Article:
“The Invention of Air” by Steven Johnson

InventionOfAirWikipedia tells us that the author has written a number of books “on the intersection of science, technology and personal experience,” including the best-seller, Everything Bad is Good for You: How Today’s Popular Culture Is Actually Making Us Smarter, which argues that popular culture such as television dramas and video games have become increasingly complex and have helped to foster higher-order thinking skills.

Amazon summarises The Invention of Air as being “a book of world-changing ideas wrapped around a compelling narrative, a story of genius and violence and friendship in the midst of sweeping historical change… It is the story of Joseph Priestley—scientist and theologian, protégé of Benjamin Franklin, friend of Thomas Jefferson—an eighteenth-century radical thinker who played pivotal roles in the invention of ecosystem science, the discovery of oxygen, the founding of the Unitarian Church, and the intellectual development of the United States.”

We read the book in October 2013, when eight people attended the meeting.

On the whole the book was not much enjoyed. Most people felt it to be too ‘sciency’, with several readers not finishing the book. The one person who had enjoyed the science was completely put off the book by the author’s mention of Intelligent Design in a list of modern scientific discoveries.

Votes ranged from 2 to 7 with an average of 4.5.

John also gave a short presentation on Dr Thomas Beddoes – a contemporary of Joseph Priestley and a supporter of advanced ideas in medicine.

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2 Comments

  1. malcolmbbc

     /  November 2, 2013

    From Hilary:

    I would only give this book 4 out of 10 – I would have preferred more about Priestley (I suppose a proper biography) rather than Steven Johnson’s speculations. All that stuff about the long lens looking back over ideas in history and paradigm shifts would be good pub talk maybe but not good reading – it sounds as if he has based the book on lots of lectures and discussions as much as ‘research’. Too much based on America – he obviously visited the UK for some of his research but I agree there was too much US politics for me. I will be very interested to hear what John thinks of it – assuming you have read it John – because of all the Lunar Society references. Not sure what audience was intended really – at times it was too specialised in science for me but at other times I found it was rather dumbed-down – perhaps he was just showing off – some really annoying bits (such as mentioning that Google didn’t exist in the 19th Century, – and the word ‘Unbeknownst’ on page 211 at the top….)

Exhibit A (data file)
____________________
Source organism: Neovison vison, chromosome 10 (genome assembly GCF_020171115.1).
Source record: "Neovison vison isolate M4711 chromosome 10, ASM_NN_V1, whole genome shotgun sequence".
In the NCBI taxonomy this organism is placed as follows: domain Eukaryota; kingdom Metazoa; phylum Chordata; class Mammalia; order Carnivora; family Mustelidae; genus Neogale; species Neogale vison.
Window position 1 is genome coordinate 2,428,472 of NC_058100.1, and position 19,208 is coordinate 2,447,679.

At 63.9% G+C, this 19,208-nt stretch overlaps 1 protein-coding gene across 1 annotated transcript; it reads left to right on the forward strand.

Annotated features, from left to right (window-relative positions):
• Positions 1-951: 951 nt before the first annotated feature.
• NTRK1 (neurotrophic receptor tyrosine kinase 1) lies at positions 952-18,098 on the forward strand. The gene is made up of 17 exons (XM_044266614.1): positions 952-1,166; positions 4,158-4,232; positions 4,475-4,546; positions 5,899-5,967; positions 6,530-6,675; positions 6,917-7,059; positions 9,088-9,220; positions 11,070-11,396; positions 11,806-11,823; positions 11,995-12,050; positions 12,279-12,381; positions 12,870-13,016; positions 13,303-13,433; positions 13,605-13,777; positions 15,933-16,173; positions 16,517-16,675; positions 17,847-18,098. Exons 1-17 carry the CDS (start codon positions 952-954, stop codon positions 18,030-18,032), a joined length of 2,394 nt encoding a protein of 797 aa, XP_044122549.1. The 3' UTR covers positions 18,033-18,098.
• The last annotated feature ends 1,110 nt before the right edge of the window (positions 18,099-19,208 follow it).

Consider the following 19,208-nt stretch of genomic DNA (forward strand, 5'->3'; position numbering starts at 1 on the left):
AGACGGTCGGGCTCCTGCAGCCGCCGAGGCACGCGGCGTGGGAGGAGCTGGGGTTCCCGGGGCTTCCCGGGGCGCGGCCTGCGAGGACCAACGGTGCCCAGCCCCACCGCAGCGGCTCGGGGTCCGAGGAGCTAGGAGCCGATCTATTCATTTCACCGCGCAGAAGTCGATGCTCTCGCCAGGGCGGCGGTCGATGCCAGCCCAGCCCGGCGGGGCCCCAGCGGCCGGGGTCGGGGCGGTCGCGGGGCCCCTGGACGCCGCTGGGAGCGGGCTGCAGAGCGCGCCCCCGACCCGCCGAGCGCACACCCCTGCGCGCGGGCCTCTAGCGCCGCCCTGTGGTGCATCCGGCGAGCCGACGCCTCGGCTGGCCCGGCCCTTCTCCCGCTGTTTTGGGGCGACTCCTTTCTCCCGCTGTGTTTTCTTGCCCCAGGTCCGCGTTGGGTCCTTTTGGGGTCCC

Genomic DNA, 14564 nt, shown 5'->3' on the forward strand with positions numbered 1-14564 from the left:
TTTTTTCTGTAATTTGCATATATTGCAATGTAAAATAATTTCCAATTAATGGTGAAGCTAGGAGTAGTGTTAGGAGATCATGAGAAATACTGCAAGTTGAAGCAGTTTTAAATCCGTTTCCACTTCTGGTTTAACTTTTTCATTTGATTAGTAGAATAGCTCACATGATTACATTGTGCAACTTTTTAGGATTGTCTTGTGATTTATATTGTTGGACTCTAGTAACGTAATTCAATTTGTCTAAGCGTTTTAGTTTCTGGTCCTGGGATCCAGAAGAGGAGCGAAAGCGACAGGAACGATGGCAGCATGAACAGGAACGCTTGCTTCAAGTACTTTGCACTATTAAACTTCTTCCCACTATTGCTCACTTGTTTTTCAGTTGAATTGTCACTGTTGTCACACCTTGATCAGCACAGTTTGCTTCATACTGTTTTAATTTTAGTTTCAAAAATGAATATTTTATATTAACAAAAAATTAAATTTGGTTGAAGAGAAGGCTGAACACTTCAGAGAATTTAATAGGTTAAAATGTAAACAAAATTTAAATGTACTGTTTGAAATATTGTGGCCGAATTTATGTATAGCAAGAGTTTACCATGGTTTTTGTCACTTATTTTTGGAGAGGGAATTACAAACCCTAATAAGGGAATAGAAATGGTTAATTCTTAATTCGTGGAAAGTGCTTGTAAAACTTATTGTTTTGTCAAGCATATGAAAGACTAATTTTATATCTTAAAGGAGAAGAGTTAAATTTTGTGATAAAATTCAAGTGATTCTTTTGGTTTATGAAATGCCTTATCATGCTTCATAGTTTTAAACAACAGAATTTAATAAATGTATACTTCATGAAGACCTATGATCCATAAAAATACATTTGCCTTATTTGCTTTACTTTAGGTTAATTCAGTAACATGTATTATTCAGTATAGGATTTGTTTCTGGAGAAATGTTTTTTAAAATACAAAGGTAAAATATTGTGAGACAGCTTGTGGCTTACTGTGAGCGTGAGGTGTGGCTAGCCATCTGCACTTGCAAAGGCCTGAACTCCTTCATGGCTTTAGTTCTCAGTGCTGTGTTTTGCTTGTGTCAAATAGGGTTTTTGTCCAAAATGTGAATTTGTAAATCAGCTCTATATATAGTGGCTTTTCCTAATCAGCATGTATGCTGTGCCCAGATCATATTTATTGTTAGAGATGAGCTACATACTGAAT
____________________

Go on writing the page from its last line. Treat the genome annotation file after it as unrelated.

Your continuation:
But on the positive side it has reinforced in my mind that I must read Jenny Uglow’s book about the Lunar men, as I am interested in their impact in this country. (Was Priestley a contender for the title of a man who hated Britain before any Milibands were around?).

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  2. malcolmbbc

     /  November 2, 2013

    I quite enjoyed this, though I was less taken by the latter sections dealing with the time after Priestley moved to the US and discussion focused more on the political rather than the scientific. I was much more interested in the “home made” science and the author’s thoughts about the importance of networking and free sharing of ideas for Priestley’s way of working, also his speculations about how Priestley’s background and location would have helped him to investigate in the way that he did. Likewise, it was interesting to read about the discredited theory of phlogiston and to think a bit more about the air that we all take for granted!

    I don’t generally choose to read non fiction – I think that when it comes down to it, I’m more gripped by a story. So I can’t really mark this in comparison against most of the other books that we’ve read. However, for what it is,ie, a piece of non fiction about someone that I’d never heard of, I’d give it a 7.

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